Be prepared. Plan ahead.
Dining out can mean eating at a restaurant, having a meal at a friend’s house or attending a dinner party. Whenever you eat away from home, it’s important to plan ahead. Here are a few things to keep in mind…
Be careful to avoid your trigger foods...and know their alternative names.
Hidden or surprise ingredients, such as crushed nuts in pie crust or foods cooked in peanut oil, are a common cause of life‑threatening allergic reactions. In addition, some products used by chefs, including sauces and dressings, may list ingredients by alternative names. For example, peanuts may be called "ground nuts," "beer nuts" or "monkey nuts."
Check the menu on a restaurant's website, or give them a call.
Before dining out, read the menu thoroughly. Menus are often available on the restaurant's website. And you can always pick up the phone—this works well if your dish will require special preparation, or if you'd like to know about the ingredients in any daily specials. Allergyeats.com is also a good resource for finding allergy‑friendly restaurants.
Talk to the wait staff or chef.
It's important to make restaurant employees aware of your food allergy. They may receive little or no training on the severe nature of food allergies. They may not be aware of the need to read and understand ingredient labels, the importance of strict avoidance of certain foods and the danger of cross‑contact during food preparation.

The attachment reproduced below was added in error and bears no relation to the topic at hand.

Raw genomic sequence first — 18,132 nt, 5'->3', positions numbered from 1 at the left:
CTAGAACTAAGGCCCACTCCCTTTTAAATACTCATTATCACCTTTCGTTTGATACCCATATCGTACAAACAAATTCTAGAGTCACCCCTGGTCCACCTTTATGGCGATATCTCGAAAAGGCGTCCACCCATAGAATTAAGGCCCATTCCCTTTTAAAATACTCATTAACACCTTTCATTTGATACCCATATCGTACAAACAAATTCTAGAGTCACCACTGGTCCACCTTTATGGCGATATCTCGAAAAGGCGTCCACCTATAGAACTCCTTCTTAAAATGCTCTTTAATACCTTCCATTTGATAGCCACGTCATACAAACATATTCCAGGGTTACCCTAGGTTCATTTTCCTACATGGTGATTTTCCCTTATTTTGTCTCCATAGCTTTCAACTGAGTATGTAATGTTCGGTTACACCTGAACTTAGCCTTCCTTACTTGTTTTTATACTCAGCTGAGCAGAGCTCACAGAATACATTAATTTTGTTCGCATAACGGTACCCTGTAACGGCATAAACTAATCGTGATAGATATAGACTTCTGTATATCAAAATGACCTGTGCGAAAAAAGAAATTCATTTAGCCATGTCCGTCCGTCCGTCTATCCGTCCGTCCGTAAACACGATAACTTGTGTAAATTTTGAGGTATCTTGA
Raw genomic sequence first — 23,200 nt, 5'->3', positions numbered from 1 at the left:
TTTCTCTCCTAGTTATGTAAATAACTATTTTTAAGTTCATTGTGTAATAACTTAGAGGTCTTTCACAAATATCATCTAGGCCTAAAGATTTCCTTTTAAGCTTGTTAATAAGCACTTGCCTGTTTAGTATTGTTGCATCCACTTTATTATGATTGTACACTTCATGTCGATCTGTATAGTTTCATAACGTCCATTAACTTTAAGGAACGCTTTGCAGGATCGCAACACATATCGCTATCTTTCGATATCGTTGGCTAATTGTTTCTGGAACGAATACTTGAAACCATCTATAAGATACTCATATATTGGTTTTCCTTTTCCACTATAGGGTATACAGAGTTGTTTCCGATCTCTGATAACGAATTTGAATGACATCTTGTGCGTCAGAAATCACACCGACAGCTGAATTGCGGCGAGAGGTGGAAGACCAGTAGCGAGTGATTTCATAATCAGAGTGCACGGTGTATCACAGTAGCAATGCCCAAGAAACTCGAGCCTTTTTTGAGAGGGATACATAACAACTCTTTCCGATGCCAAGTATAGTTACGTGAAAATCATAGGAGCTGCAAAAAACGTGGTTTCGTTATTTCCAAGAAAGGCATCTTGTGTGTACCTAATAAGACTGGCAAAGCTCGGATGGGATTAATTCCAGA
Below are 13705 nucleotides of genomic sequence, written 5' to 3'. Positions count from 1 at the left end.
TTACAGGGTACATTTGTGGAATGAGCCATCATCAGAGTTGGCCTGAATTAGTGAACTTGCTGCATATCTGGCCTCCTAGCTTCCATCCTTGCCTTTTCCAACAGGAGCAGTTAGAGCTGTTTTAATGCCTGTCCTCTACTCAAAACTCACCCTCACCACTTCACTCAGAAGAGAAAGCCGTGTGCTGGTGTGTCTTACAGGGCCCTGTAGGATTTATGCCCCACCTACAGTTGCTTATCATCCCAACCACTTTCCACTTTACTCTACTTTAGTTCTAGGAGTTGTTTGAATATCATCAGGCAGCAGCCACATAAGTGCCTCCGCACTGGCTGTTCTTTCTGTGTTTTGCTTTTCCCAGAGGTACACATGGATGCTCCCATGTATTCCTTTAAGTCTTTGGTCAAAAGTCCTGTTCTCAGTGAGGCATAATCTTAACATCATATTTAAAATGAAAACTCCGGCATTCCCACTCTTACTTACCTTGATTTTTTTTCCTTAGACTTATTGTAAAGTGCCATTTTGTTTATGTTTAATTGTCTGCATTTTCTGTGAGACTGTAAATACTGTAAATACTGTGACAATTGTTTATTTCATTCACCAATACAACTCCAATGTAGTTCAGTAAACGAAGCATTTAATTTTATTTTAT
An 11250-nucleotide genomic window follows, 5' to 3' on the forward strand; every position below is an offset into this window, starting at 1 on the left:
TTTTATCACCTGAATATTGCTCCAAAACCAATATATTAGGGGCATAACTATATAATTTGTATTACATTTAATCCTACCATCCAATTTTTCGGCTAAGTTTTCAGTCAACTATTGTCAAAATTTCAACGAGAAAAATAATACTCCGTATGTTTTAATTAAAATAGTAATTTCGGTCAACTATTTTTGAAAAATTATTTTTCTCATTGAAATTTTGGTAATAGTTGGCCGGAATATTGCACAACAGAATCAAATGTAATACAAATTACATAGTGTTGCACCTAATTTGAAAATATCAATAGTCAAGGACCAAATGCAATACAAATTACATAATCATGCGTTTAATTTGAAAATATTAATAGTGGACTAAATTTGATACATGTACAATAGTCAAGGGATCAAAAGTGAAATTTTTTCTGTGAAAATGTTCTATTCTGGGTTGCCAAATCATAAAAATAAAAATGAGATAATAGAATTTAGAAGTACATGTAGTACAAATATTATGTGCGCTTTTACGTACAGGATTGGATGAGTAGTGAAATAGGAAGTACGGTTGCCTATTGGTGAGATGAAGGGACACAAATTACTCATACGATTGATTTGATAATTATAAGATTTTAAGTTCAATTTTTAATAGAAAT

An allergy card can help make things clearer.
Consider carrying an allergy card with your name, your food allergy and specific ingredients to avoid, and share it with your server. While convenient, these cards don’t replace telling the restaurant about your severe allergy. Explain your condition thoroughly before any food is brought to the table, and request that certain ingredients not be used in your food.
Bring your EpiPen® (epinephrine injection, USP) Auto-Injectors (or Mylan’s authorized generic) when eating away from home
Even if you are vigilant in avoiding your allergens, anaphylaxis can be unpredictable, so it's essential for you and your loved ones to be prepared in the event of an emergency. Make sure you speak with your healthcare professional about how to identify the signs and symptoms of anaphylaxis. If you, your child or someone you're caring for shows signs or symptoms of anaphylaxis, use your EpiPen® or EpiPen Jr® (epinephrine injection, USP) Auto‑Injector (or their authorized generics) immediately as prescribed and seek emergency medical care.